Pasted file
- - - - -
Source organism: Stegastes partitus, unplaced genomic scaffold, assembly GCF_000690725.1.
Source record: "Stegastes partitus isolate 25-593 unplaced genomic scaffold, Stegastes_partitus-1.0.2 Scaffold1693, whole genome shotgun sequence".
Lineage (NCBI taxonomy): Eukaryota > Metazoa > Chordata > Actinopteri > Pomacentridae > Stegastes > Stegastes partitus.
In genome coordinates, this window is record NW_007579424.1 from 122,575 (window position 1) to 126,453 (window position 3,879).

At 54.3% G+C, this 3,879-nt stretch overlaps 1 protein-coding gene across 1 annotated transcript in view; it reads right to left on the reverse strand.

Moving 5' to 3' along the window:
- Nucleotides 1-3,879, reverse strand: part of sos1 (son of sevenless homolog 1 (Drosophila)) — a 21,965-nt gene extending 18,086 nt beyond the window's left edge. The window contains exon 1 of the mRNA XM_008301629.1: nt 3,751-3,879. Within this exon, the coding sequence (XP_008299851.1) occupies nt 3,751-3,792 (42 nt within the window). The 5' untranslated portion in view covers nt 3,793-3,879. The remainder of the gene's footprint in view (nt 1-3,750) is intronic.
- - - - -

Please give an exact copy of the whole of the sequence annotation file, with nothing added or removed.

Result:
Source organism: Stegastes partitus, unplaced genomic scaffold, assembly GCF_000690725.1.
Source record: "Stegastes partitus isolate 25-593 unplaced genomic scaffold, Stegastes_partitus-1.0.2 Scaffold1693, whole genome shotgun sequence".
Lineage (NCBI taxonomy): Eukaryota > Metazoa > Chordata > Actinopteri > Pomacentridae > Stegastes > Stegastes partitus.
In genome coordinates, this window is record NW_007579424.1 from 122,575 (window position 1) to 126,453 (window position 3,879).

At 54.3% G+C, this 3,879-nt stretch overlaps 1 protein-coding gene across 1 annotated transcript in view; it reads right to left on the reverse strand.

Moving 5' to 3' along the window:
- Nucleotides 1-3,879, reverse strand: part of sos1 (son of sevenless homolog 1 (Drosophila)) — a 21,965-nt gene extending 18,086 nt beyond the window's left edge. The window contains exon 1 of the mRNA XM_008301629.1: nt 3,751-3,879. Within this exon, the coding sequence (XP_008299851.1) occupies nt 3,751-3,792 (42 nt within the window). The 5' untranslated portion in view covers nt 3,793-3,879. The remainder of the gene's footprint in view (nt 1-3,750) is intronic.